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Women's Status in Agricultural Societies Text extracted from Our Kind By Marvin Harris.

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Presentation on theme: "Women's Status in Agricultural Societies Text extracted from Our Kind By Marvin Harris."— Presentation transcript:

1 Women's Status in Agricultural Societies Text extracted from Our Kind By Marvin Harris

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3 Men are larger, stronger than women Women 4.6 inches shorter than men on average Women have lighter bones and more fat Women 2/3 to 3/4 as strong as men

4 Men specialized in hunting large game Men were the big game hunters in 95% of band- and-village societies Male advantage in height, weight, brawn in use of hand-held hunting weapons Women less mobile when pregnant, lactating –hunt smaller game, gather food (majority of diet)

5 Men usually specialists in weapons Men monopolized lethal weapons since paleolithic times: –spears –bow and arrows –harpoons –clubs –boomerangs Men thus more dangerous, and more coercive in conflict "I'm a man. I've got my arrows. I'm not afraid to die" -- !Kung hunter

6 Men trained to be warriors Warriors aggressive and fearless More capable of hunting and killing other human beings without pity or remorse Women warriors only significant in recent times with firearms: not muscle powered In Band and village societies, the more warfare there was, the more women suffered from male oppression.

7 Amount of war correlates to oppression of women

8 Bands of hunters and gatherers: !Kung (Kalahari desert, Africa) have little warfare Low population density hunters and gatherers Women have almost equal status as men

9 Aborigines (Australia): More warfare between bands Fairly low population density hunters and gatherers Captives from war cooked, eaten: mostly women and children Males get best food Men beat or kill wives for adultery Wives cannot do the same to men for adultery

10 Aborigine Women Aboriginal women do all the hard work –Gather fruits, dig roots, chop larvae out of tree-stems –Carry child on shoulders whole day –Prepare food: beating, roasting, soaking fruits and roots –Makes hut, gathers materials –Provide water and fuel –Women carry all baggage when travel including children Men only carry light weapons, out in front when travel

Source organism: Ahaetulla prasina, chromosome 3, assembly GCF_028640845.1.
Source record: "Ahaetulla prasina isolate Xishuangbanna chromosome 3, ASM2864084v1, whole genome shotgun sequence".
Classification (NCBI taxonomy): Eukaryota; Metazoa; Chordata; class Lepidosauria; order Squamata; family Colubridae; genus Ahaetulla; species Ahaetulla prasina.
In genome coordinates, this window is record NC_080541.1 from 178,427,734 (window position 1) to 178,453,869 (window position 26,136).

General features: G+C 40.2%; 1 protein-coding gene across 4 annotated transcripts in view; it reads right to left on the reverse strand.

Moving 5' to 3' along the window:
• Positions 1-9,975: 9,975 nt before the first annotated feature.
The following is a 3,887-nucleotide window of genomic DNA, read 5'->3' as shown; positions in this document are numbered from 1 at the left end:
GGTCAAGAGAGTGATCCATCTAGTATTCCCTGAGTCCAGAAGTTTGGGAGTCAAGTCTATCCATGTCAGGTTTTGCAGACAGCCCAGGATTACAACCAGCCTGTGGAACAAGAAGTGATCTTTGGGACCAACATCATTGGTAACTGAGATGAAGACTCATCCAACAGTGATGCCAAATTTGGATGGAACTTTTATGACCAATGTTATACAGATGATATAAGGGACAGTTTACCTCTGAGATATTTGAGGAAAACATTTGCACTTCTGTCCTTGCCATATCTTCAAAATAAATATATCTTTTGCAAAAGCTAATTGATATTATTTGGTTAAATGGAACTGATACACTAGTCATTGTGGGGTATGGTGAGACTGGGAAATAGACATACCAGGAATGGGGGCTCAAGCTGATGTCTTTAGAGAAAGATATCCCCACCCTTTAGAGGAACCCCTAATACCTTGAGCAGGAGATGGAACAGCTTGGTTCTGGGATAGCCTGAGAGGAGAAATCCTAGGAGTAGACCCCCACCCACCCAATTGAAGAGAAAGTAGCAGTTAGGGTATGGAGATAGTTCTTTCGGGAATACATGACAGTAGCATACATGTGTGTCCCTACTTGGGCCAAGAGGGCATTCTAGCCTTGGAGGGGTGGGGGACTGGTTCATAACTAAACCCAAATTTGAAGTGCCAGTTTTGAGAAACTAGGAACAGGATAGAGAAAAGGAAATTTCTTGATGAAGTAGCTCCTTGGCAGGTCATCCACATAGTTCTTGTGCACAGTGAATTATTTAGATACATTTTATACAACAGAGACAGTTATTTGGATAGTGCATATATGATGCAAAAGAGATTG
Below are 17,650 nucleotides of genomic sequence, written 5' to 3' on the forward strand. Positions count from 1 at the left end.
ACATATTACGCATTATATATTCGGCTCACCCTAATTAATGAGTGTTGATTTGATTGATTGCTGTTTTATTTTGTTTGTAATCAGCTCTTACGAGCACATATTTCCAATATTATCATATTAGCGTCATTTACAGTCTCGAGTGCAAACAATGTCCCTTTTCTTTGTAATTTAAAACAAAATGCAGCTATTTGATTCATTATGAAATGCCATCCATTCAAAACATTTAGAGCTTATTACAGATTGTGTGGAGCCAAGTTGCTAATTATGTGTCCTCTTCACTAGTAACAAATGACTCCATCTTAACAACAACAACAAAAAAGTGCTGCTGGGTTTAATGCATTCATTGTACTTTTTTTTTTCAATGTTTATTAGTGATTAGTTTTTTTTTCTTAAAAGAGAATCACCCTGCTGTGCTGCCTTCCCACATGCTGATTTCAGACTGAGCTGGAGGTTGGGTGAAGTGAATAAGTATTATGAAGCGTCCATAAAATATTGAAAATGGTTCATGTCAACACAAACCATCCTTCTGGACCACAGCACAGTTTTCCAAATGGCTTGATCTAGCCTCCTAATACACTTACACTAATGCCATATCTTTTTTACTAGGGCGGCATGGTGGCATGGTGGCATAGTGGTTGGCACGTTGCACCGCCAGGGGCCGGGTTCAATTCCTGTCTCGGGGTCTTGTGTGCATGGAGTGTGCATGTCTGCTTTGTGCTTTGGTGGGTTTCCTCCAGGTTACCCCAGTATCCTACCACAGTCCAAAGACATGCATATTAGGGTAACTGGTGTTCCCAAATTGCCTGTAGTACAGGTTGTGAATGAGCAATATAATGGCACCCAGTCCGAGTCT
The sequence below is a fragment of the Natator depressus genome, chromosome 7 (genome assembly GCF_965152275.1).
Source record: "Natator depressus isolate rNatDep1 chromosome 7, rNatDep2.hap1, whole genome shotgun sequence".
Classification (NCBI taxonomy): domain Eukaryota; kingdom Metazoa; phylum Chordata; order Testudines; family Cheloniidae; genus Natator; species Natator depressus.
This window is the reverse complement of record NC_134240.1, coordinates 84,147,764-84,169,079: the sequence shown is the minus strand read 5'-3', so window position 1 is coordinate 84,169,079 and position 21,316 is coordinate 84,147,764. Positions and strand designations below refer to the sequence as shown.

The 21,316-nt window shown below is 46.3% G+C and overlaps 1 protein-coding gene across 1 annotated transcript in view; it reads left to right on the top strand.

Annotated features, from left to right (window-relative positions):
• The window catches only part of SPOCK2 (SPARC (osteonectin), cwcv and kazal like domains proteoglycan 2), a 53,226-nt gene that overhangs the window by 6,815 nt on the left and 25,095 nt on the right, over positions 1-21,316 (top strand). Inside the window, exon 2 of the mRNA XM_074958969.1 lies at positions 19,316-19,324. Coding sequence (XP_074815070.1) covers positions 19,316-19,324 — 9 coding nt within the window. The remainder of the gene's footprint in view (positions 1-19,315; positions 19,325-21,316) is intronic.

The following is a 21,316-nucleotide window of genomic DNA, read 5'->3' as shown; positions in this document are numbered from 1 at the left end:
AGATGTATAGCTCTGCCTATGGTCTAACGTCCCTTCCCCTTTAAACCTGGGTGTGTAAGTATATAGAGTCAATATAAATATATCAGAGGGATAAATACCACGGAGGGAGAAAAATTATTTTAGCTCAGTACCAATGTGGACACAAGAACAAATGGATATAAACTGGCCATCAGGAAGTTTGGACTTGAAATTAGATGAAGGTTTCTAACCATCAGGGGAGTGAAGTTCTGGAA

11 Village Societies of Agriculturalists Boys train for war at early age, learn cruelty by practicing on animals Raids between villages common: 33% males die from armed combat –competition for resources due to population pressure Polygynous: – men can have many wives Wives beat or maimed for disobedience or adultery –burned, ears chopped off Yanomami (Rainforest of Brazil, Venezuela)

12 Village Societies of Agriculturalists Male initiation cult trains men as warriors –and to dominate women Warfare between villages rampant: –competition for resources due to population Nama (Papua New Guinea)

13 Males given bride at initiation – –shoot her in the thigh with arrow –to demonstrate "unyielding power over her" Women work in gardens, raise pigs, do all dirty work Men stand around gossiping

14 Nama (Papua New Guinea) "Women were severely punished for adultery by having burning sticks thrust into their vagina, or they were killed by their husbands; they were whipped with a cane if they spoke out of turn or presumed to offer their opinions at public gatherings; and were physically abused in marital arguments. Men could never be seen to be weak or soft in dealings with women. Men do not require specific incidents or reasons to abuse or mistreat women: it is part of the normal course of events; indeed, in ritual and myth, it is portrayed as the essential order of things." --Daryl Feil, University of Sydney